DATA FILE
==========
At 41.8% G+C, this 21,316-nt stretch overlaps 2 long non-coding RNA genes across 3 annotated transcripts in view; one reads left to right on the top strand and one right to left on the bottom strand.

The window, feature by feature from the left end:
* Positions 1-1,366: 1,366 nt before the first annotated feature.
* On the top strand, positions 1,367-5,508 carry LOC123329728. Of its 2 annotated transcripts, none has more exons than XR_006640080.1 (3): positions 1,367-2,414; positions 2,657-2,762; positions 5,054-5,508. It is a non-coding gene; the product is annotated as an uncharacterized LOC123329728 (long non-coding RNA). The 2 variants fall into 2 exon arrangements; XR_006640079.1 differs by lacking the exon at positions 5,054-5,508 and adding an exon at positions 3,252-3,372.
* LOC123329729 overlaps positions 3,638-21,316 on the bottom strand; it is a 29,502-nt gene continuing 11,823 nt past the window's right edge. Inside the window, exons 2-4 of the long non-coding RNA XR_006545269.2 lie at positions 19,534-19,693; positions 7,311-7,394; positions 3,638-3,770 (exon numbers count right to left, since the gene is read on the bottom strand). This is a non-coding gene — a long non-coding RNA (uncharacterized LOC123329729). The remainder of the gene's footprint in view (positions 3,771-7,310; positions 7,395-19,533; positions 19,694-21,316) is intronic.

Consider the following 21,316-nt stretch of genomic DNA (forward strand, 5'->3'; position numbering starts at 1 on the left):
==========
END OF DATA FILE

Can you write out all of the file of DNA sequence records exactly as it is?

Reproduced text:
At 41.8% G+C, this 21,316-nt stretch overlaps 2 long non-coding RNA genes across 3 annotated transcripts in view; one reads left to right on the top strand and one right to left on the bottom strand.

The window, feature by feature from the left end:
* Positions 1-1,366: 1,366 nt before the first annotated feature.
* On the top strand, positions 1,367-5,508 carry LOC123329728. Of its 2 annotated transcripts, none has more exons than XR_006640080.1 (3): positions 1,367-2,414; positions 2,657-2,762; positions 5,054-5,508. It is a non-coding gene; the product is annotated as an uncharacterized LOC123329728 (long non-coding RNA). The 2 variants fall into 2 exon arrangements; XR_006640079.1 differs by lacking the exon at positions 5,054-5,508 and adding an exon at positions 3,252-3,372.
* LOC123329729 overlaps positions 3,638-21,316 on the bottom strand; it is a 29,502-nt gene continuing 11,823 nt past the window's right edge. Inside the window, exons 2-4 of the long non-coding RNA XR_006545269.2 lie at positions 19,534-19,693; positions 7,311-7,394; positions 3,638-3,770 (exon numbers count right to left, since the gene is read on the bottom strand). This is a non-coding gene — a long non-coding RNA (uncharacterized LOC123329729). The remainder of the gene's footprint in view (positions 3,771-7,310; positions 7,395-19,533; positions 19,694-21,316) is intronic.

Consider the following 21,316-nt stretch of genomic DNA (forward strand, 5'->3'; position numbering starts at 1 on the left):